This is merely a re-post of an article I wrote weeks ago, but I think it's important to reiterate my view on the subject.
It has been recently brought to my attention (by people who actually concentrate on my comments or posts rather than my profile) that some of my statements come across as sympathetic to what is colloquially defined as "terror."
I am not, nor ever have been, supportive of terror, terrorism, or any other related actions; I feel that they fly in the face of basic morality.
As far as the question of "do the ends justify the means" (as in, if a positive goal is achieved does that justify the negative way it was brought about), I believe that they most certainly do not.
Call me a dreamer, but I believe that human beings have within their nature the capability to accomplish their goals without sacrificing basic human morality.
Regarding morality, I agree with conclusions reached by Plato and Aristotle that not only is morality the most effective means to achieve one's objectives, it is also it's own reward.
That having been said, there is an important aspect of this dialogue that is not being covered. It is important to contemplate the difference (?) between a "freedom fighter" and a "terrorist," especially as it relates to one's self image.
If I may, I would like to leave you with a question. Or a few, perhaps. Of the following, whom would you consider to be a "freedom fighter" and whom a "terrorist." Or are they neither? Or both? (What exactly constitutes "terrorism" these days anyway?) Furthermore, does their view of themself hold true to your characterisation, and does the historical record agree with your point of view, or theirs? Does that historical record change with the times? So what are they, really, then?
Nelson Mandela? Gerry Adams? Osama Bin Ladin? Yassir Arafat? Shimon Peres? Emmanuel Constant? Bobby Sands? James Connolly? George Washington? Robert E. Lee? William Wallace? Che Guevera? Fidel Castro? Ronald Reagan? George Bush? Abu Abbas? George Shultz? Leon Klinghoffer? Kemal Zugheyer? Bill Clinton? Margaret Thatcher? Bobby Seale? Ali Akbar Mohtashemi? Wolfe Tone? Txabi Etxebarrieta?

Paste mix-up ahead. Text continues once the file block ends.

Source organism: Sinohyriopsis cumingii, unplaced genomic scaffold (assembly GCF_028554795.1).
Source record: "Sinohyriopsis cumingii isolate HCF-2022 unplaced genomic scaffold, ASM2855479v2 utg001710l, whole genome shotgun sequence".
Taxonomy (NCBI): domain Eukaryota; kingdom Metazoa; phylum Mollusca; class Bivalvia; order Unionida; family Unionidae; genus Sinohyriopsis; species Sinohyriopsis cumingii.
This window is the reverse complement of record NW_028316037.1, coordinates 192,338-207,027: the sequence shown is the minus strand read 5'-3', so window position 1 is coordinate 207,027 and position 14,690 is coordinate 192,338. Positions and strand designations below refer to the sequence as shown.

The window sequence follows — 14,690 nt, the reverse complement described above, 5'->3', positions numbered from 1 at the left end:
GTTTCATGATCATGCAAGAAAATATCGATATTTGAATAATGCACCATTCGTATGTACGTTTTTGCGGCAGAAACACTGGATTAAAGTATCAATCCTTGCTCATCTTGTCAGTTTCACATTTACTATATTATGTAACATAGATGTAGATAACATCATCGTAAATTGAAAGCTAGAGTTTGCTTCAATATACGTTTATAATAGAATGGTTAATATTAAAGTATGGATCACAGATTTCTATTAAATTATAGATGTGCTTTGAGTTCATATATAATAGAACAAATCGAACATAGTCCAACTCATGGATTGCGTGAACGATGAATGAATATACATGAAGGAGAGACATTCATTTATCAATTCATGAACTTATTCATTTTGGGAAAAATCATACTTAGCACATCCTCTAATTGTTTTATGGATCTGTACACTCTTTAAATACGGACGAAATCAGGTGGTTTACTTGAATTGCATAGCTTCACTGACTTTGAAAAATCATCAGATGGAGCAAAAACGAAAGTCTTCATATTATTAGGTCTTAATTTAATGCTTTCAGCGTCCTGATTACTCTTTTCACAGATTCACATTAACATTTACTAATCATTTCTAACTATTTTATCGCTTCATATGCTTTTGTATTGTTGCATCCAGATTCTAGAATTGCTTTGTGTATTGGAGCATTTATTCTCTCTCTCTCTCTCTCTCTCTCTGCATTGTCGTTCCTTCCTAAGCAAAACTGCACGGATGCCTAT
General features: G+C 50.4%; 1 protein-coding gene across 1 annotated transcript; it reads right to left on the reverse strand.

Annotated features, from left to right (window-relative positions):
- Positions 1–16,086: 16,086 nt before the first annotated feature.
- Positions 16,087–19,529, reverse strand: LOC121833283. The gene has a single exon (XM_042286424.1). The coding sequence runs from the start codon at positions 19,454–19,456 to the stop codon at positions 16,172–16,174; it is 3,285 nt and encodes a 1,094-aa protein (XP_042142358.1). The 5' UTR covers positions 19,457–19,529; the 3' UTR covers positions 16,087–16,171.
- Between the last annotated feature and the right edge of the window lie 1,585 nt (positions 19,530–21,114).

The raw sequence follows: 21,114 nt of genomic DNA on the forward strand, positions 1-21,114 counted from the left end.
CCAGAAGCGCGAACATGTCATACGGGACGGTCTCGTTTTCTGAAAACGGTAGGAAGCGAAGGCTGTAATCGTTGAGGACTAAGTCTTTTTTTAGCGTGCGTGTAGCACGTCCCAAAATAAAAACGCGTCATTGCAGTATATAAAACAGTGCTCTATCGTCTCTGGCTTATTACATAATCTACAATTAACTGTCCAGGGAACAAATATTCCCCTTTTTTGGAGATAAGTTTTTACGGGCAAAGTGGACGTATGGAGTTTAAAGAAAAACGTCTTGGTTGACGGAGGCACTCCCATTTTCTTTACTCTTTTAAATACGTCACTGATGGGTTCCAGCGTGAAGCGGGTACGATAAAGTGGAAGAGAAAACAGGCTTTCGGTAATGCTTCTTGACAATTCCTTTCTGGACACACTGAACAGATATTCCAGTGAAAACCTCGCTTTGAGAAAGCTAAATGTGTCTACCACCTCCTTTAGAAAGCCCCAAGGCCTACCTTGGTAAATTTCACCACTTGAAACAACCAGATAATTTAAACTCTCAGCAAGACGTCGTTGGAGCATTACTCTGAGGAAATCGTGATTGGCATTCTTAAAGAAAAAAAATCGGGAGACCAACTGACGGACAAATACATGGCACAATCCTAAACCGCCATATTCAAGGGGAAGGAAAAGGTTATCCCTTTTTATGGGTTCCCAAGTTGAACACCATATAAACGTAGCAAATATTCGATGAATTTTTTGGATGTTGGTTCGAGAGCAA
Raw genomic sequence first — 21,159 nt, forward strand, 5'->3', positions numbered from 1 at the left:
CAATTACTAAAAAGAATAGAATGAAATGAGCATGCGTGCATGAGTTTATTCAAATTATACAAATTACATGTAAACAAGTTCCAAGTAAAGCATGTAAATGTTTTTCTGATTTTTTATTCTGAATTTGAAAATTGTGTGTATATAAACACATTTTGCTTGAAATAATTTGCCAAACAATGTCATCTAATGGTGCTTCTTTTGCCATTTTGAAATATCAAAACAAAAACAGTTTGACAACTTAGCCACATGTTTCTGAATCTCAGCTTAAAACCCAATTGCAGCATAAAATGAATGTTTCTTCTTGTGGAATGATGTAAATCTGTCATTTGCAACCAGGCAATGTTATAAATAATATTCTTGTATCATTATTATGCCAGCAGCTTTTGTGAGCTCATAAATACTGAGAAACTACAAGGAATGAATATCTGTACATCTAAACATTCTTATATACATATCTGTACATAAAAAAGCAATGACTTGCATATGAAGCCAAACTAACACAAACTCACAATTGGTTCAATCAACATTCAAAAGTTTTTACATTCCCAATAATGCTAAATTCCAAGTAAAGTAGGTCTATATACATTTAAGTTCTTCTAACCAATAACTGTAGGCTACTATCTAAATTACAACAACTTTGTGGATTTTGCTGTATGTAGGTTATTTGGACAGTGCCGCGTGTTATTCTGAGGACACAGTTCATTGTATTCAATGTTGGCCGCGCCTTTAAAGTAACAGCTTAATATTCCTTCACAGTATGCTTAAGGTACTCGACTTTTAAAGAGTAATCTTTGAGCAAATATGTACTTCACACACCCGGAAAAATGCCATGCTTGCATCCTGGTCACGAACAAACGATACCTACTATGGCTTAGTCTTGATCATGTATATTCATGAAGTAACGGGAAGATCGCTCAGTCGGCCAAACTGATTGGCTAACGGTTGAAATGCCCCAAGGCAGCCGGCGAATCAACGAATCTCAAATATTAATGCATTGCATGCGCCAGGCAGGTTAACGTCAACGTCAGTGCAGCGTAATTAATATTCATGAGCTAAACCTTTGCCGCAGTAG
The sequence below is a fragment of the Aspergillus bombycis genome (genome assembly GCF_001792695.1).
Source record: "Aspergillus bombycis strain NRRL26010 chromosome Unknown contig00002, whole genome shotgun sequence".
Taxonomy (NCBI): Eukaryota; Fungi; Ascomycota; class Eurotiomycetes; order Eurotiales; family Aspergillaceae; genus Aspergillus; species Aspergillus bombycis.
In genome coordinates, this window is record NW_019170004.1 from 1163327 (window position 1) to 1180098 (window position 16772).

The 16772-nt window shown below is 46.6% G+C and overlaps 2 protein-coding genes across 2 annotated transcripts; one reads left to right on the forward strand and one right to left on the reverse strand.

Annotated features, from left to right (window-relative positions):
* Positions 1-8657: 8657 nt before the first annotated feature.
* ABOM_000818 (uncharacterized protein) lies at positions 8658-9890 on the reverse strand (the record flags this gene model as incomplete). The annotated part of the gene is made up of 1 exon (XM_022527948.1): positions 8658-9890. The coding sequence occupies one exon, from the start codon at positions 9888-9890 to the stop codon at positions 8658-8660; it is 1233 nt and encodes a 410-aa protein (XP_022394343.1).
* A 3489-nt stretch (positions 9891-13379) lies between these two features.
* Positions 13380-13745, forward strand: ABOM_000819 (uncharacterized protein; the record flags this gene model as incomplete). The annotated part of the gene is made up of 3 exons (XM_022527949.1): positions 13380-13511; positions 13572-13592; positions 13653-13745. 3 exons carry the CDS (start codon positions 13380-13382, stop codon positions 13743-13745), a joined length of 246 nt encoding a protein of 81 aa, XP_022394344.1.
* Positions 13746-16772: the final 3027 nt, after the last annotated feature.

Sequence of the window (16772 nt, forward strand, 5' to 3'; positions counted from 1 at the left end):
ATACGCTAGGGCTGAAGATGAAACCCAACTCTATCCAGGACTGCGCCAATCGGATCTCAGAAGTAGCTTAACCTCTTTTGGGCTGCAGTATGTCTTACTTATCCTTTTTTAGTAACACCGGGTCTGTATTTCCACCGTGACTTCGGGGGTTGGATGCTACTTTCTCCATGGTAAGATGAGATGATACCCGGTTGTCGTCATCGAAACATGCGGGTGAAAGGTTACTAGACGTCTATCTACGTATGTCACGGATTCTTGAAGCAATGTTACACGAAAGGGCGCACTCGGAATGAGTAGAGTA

And, perhaps most importantly, why?
This is the kind of response you get from neo-con-supporting Americans when you assert that American policies are engendering the kind of anger and resentment that leads to people turning to "extremism" as an avenue for the release of their anger.
(By the way, I made these assertions because I feel betrayed by the American government, and I feel that all people of the world who value human life, and were heartbroken by the events of 9/11, have been betrayed by them as well.)
The response (the one I liked the most):
If you will kindly provide your GPS coordinates, the United States government will be happy to respond to your concerns. Trust us, you will have no worries after we do so.Thank you for your attention to this matter, and do not hesitate to contact us again if you have any further questions. (Just post to this blog. We have your IP address and will take it from there.)
CIA Email Homepage 06.17.06 - 10:58 am #
People are funny.
could Iraqis be angry about American policies, rather than "thankful for liberation"? Is the "wave of good feeling" that CNN has been talking about actually a figment of some Propagandist's Imagination?
|See For Yourself|
Iraq with sarcasm
c/o Truth About Iraqis.
Sarcasm: Anger's Ugly Cousin.
|Cross Posted from Misneach360 Yahoo Blog regarding the following news story.|
There is no source listed for this news story. Based on its complete and utter lack of any basis in Reality, I can only assume that it was authored by the U.S. State Department's Bureau of International Information Programs (quote from their site: "IIP informs, engages, and influences international audiences about U.S. policy and society to advance America's interests").
I have discussed in great detail in a recent post on Misneach Stories (WARNING: THE POST CONTAINS EXTREMELY GRAPHIC IMAGERY) how American policies are increasing the threat of terrorism. A news story such as this one is another blatant attempt to try to make things look much more positive than they are.